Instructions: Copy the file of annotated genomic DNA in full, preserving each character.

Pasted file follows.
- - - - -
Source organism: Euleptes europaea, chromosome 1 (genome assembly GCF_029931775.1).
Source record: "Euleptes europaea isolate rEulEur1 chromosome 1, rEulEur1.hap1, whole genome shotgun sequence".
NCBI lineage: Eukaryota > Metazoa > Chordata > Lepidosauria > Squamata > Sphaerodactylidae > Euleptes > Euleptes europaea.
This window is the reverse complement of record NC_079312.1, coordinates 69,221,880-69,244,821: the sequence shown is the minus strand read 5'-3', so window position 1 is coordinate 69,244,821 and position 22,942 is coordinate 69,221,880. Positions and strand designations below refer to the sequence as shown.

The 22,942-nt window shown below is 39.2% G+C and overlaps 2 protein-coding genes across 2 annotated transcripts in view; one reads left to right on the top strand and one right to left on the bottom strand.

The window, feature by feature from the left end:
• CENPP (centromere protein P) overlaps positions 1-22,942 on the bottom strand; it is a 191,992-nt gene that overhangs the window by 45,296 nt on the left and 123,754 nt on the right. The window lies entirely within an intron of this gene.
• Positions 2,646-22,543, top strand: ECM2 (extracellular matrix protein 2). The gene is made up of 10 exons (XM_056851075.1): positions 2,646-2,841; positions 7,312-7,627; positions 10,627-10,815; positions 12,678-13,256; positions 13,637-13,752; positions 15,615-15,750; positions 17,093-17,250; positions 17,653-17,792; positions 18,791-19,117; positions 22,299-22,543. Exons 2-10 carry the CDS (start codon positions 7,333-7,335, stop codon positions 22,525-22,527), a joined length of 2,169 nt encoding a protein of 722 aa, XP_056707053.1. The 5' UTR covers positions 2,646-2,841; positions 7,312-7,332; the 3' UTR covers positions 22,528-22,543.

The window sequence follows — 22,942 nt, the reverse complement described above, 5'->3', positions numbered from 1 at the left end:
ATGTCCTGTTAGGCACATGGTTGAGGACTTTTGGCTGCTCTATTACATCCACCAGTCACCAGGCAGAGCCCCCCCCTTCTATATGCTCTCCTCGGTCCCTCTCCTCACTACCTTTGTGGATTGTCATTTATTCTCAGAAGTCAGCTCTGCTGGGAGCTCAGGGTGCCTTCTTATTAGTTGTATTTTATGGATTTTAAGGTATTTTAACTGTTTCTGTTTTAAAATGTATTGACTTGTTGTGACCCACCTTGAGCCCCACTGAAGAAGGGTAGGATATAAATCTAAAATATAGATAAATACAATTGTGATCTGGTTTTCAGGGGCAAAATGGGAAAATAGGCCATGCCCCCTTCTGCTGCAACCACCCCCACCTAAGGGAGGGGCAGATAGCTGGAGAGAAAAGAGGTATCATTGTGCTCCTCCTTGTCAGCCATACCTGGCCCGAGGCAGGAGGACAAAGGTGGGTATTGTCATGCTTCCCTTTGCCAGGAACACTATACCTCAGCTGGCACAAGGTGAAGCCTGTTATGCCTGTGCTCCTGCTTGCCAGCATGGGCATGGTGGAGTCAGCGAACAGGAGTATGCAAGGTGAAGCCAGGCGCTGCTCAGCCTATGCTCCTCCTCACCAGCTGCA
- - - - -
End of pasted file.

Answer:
Source organism: Euleptes europaea, chromosome 1 (genome assembly GCF_029931775.1).
Source record: "Euleptes europaea isolate rEulEur1 chromosome 1, rEulEur1.hap1, whole genome shotgun sequence".
NCBI lineage: Eukaryota > Metazoa > Chordata > Lepidosauria > Squamata > Sphaerodactylidae > Euleptes > Euleptes europaea.
This window is the reverse complement of record NC_079312.1, coordinates 69,221,880-69,244,821: the sequence shown is the minus strand read 5'-3', so window position 1 is coordinate 69,244,821 and position 22,942 is coordinate 69,221,880. Positions and strand designations below refer to the sequence as shown.

The 22,942-nt window shown below is 39.2% G+C and overlaps 2 protein-coding genes across 2 annotated transcripts in view; one reads left to right on the top strand and one right to left on the bottom strand.

The window, feature by feature from the left end:
• CENPP (centromere protein P) overlaps positions 1-22,942 on the bottom strand; it is a 191,992-nt gene that overhangs the window by 45,296 nt on the left and 123,754 nt on the right. The window lies entirely within an intron of this gene.
• Positions 2,646-22,543, top strand: ECM2 (extracellular matrix protein 2). The gene is made up of 10 exons (XM_056851075.1): positions 2,646-2,841; positions 7,312-7,627; positions 10,627-10,815; positions 12,678-13,256; positions 13,637-13,752; positions 15,615-15,750; positions 17,093-17,250; positions 17,653-17,792; positions 18,791-19,117; positions 22,299-22,543. Exons 2-10 carry the CDS (start codon positions 7,333-7,335, stop codon positions 22,525-22,527), a joined length of 2,169 nt encoding a protein of 722 aa, XP_056707053.1. The 5' UTR covers positions 2,646-2,841; positions 7,312-7,332; the 3' UTR covers positions 22,528-22,543.

The window sequence follows — 22,942 nt, the reverse complement described above, 5'->3', positions numbered from 1 at the left end:
ATGTCCTGTTAGGCACATGGTTGAGGACTTTTGGCTGCTCTATTACATCCACCAGTCACCAGGCAGAGCCCCCCCCTTCTATATGCTCTCCTCGGTCCCTCTCCTCACTACCTTTGTGGATTGTCATTTATTCTCAGAAGTCAGCTCTGCTGGGAGCTCAGGGTGCCTTCTTATTAGTTGTATTTTATGGATTTTAAGGTATTTTAACTGTTTCTGTTTTAAAATGTATTGACTTGTTGTGACCCACCTTGAGCCCCACTGAAGAAGGGTAGGATATAAATCTAAAATATAGATAAATACAATTGTGATCTGGTTTTCAGGGGCAAAATGGGAAAATAGGCCATGCCCCCTTCTGCTGCAACCACCCCCACCTAAGGGAGGGGCAGATAGCTGGAGAGAAAAGAGGTATCATTGTGCTCCTCCTTGTCAGCCATACCTGGCCCGAGGCAGGAGGACAAAGGTGGGTATTGTCATGCTTCCCTTTGCCAGGAACACTATACCTCAGCTGGCACAAGGTGAAGCCTGTTATGCCTGTGCTCCTGCTTGCCAGCATGGGCATGGTGGAGTCAGCGAACAGGAGTATGCAAGGTGAAGCCAGGCGCTGCTCAGCCTATGCTCCTCCTCACCAGCTGCA